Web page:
The male infant has no contact with a male adult until he is 10 months old. A female infant, however, has no contact with an adult male until she is 3.5 to 4 years old. Often during weaning, a male within the group or an outside group commits infanticide, killing an infant so that the mother can regain her normal cycle of fertility faster than she would if her child were still alive. This may explain the delay in contact between young and adult males. ("Colobus and Leaf Monkeys", 2001; Eimerl and DeVore, 1965)

  • Parental Investment
  • precocial
  • pre-weaning/fledging
    • provisioning
      • female
    • protecting
      • female
  • pre-independence
    • provisioning
      • female
    • protecting
      • female
  • extended period of juvenile learning


The average lifespan of P. thomasi is 20 years. In captivity, the average lifespan is 29 years. The nine-year difference may be due to numerous factors such as the destruction of habitat, hunting by humans, the presence of natural predators, and attacks between neighboring groups. ("Colobus and Leaf Monkeys", 2001)

  • Average lifespan
    Status: wild
    20 years
  • Average lifespan
    Status: captivity
    29 years


These langurs spend most of the day in groups either resting, feeding, or moving. These groups usually consist of five females and one male, but there can also be small groups of males or individual males living alone.

Within these groups, there is a dominance hierarchy that everyone, both male and female, is subjected to. It has been suggested that an individual’s rank within the hierarchy may depend upon its age or its ability to defend itself against others in the group. ("Colobus and Leaf Monkeys", 2001; Eimerl and DeVore, 1965; Gurmaya, 1986; Steenbeek, et al., 1999)

Even though this langur is known for having a calmer demeanor in gestures and responses to conspecifics than other primates, competition has been observed within groups. Competition increases with the size of the group, and femlaes show a preference for smaller groups due to the decrease in risk of infanticide. Group sizes are often dependent upon female dispersal. ("Colobus and Leaf Monkeys", 2001; Steenbeck and van Schaik, 2001)

Many factors impact a female’s decision to leave her group and join another. These include competition for food, the risk of predation, and avoidance of inbreeding. More important is the avoidance of infanticide. Often a female leaves her group to protect her young from infanticide. (Sterck, 1997)

Infanticide appears to be a very important behavior for P. thomasi. Infanticide usually occurs when males attack. Females do not typically attack unless defending their young from outside males. Females are much more aggressive when they have an infant than they are when they have no dependent offspring. When the group male is within 5 meters of a mother and her child, she is significantly less vigilant, apparently because the presence of the male so close by is an assurance of protection. (Steenbeek, et al., 1999)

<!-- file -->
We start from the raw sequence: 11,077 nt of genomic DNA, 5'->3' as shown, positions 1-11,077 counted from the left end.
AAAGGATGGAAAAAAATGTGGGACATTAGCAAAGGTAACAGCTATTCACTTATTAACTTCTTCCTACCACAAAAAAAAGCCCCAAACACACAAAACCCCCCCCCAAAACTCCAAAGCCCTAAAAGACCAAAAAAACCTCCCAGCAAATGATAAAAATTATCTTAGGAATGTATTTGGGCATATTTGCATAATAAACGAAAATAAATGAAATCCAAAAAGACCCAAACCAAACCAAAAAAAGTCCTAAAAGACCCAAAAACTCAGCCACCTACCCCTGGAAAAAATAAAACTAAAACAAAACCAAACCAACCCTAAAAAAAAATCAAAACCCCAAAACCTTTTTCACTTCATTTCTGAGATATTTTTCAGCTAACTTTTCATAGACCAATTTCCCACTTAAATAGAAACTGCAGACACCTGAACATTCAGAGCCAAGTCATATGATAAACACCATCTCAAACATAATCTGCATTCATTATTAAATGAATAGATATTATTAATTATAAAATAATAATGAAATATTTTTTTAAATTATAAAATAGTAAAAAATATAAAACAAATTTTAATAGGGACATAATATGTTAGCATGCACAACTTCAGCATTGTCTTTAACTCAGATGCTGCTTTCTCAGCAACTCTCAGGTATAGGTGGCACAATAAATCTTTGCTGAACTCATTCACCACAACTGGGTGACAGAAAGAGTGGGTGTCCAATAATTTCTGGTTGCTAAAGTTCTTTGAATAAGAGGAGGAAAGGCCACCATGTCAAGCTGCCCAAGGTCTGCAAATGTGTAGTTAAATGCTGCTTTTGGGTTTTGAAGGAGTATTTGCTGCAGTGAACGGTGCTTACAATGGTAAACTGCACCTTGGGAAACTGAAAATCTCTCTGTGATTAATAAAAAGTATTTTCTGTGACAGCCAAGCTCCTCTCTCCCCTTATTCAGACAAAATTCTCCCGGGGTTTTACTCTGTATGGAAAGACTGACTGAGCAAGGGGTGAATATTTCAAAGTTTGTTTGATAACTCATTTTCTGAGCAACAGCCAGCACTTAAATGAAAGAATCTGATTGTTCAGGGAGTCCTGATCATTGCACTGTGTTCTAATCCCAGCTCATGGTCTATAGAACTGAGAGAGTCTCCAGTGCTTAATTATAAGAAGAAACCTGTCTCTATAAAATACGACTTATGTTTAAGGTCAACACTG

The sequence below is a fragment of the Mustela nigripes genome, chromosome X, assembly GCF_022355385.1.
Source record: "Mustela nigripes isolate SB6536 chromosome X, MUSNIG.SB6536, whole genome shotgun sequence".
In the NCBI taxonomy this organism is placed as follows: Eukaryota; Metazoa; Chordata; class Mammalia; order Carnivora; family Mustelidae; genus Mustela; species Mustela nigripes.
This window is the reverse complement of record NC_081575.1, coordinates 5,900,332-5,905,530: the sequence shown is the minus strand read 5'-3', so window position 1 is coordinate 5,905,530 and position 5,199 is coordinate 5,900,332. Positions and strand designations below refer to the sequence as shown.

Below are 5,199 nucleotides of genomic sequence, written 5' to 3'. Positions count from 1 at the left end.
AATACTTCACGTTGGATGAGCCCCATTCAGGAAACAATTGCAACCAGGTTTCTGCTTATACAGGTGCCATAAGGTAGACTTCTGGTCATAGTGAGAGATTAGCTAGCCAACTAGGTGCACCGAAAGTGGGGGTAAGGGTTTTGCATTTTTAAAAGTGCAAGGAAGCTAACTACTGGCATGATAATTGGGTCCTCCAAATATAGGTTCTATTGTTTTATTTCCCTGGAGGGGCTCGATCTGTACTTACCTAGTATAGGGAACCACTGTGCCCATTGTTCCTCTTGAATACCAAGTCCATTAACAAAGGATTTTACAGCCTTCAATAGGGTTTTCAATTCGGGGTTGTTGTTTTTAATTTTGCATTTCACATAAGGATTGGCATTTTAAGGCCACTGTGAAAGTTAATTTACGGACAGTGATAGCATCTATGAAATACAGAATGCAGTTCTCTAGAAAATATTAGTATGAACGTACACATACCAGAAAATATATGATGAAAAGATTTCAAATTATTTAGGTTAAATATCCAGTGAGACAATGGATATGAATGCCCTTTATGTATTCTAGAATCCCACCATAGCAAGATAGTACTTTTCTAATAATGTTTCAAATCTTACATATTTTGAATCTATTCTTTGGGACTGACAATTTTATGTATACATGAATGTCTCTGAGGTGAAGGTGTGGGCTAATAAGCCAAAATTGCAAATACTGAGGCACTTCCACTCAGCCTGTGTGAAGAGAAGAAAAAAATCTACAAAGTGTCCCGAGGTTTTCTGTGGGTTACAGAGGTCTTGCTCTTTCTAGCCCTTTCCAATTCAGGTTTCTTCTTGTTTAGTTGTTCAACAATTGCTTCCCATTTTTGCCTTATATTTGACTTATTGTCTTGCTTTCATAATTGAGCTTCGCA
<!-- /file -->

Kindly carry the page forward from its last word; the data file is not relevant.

• Range territory size
    500 to 800 m^2

Home Range

Like most langurs, P. thomasi is both diurnal and arboreal. It occassionaly retrieves mineral resources from the ground. Groups relocate to different areas within the forests by migrating through the trees. This social species is also very territorial, often defending its area by barking or even attacking outsiders. (Nowak, 1999)

Communication and Perception

Vocal communication is at its most intense and frequent at dawn. It is utilized in a variety of situations such as relocation, attacking, establishing sleeping positions, defending territory and mates. Vocalizations are accompanied by olfactory communication when mating is intitiated. ("Colobus and Leaf Monkeys", 2001; Eimerl and DeVore, 1965)

Thomas' langurs use numerous types of vocal calls. For example, an alpha male tends to make a series of “choom” sounds when he is excited; however, when he is involved in an inter-troop or group-troop encounter, he makes a series of “kak” and “ngkung” sounds. Similarly, when threatened, juveniles make an alternating series of “kek”s and “wek”s. Aggressive females make “kuk” sounds. (Gurmaya, 1986)

Vocal and visual communication develop as these monkeys mature. In infant P. thomasi, communication is restricted to whining and squealing. Once an individual becomes a juvenile, its abilities have broadened to screaming, grimacing, slapping the ground, present, alarm barking, staring, and threat bobbing. Finally, as an adult, it no longer squeals or screams, but barks and partakes in dominance fighting. ("Colobus and Leaf Monkeys", 2001; Eimerl and DeVore, 1965)